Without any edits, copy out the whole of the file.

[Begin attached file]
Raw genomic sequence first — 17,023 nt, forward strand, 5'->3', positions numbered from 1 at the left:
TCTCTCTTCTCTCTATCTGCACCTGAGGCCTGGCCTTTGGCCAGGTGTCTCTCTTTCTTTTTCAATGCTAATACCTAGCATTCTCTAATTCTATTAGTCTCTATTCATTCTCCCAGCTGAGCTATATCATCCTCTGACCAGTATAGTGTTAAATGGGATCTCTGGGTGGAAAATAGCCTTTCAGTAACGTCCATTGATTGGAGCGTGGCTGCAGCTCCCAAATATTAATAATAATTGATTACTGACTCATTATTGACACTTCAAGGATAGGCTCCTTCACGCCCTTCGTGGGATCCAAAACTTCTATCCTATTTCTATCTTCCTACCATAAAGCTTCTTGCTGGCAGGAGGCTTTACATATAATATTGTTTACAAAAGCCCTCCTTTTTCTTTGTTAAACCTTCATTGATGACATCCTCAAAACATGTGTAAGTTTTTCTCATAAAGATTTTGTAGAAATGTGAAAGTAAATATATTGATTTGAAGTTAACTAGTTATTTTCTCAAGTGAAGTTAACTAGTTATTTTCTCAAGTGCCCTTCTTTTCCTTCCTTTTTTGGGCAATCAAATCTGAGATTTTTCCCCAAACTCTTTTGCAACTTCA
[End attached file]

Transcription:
Raw genomic sequence first — 17,023 nt, forward strand, 5'->3', positions numbered from 1 at the left:
TCTCTCTTCTCTCTATCTGCACCTGAGGCCTGGCCTTTGGCCAGGTGTCTCTCTTTCTTTTTCAATGCTAATACCTAGCATTCTCTAATTCTATTAGTCTCTATTCATTCTCCCAGCTGAGCTATATCATCCTCTGACCAGTATAGTGTTAAATGGGATCTCTGGGTGGAAAATAGCCTTTCAGTAACGTCCATTGATTGGAGCGTGGCTGCAGCTCCCAAATATTAATAATAATTGATTACTGACTCATTATTGACACTTCAAGGATAGGCTCCTTCACGCCCTTCGTGGGATCCAAAACTTCTATCCTATTTCTATCTTCCTACCATAAAGCTTCTTGCTGGCAGGAGGCTTTACATATAATATTGTTTACAAAAGCCCTCCTTTTTCTTTGTTAAACCTTCATTGATGACATCCTCAAAACATGTGTAAGTTTTTCTCATAAAGATTTTGTAGAAATGTGAAAGTAAATATATTGATTTGAAGTTAACTAGTTATTTTCTCAAGTGAAGTTAACTAGTTATTTTCTCAAGTGCCCTTCTTTTCCTTCCTTTTTTGGGCAATCAAATCTGAGATTTTTCCCCAAACTCTTTTGCAACTTCA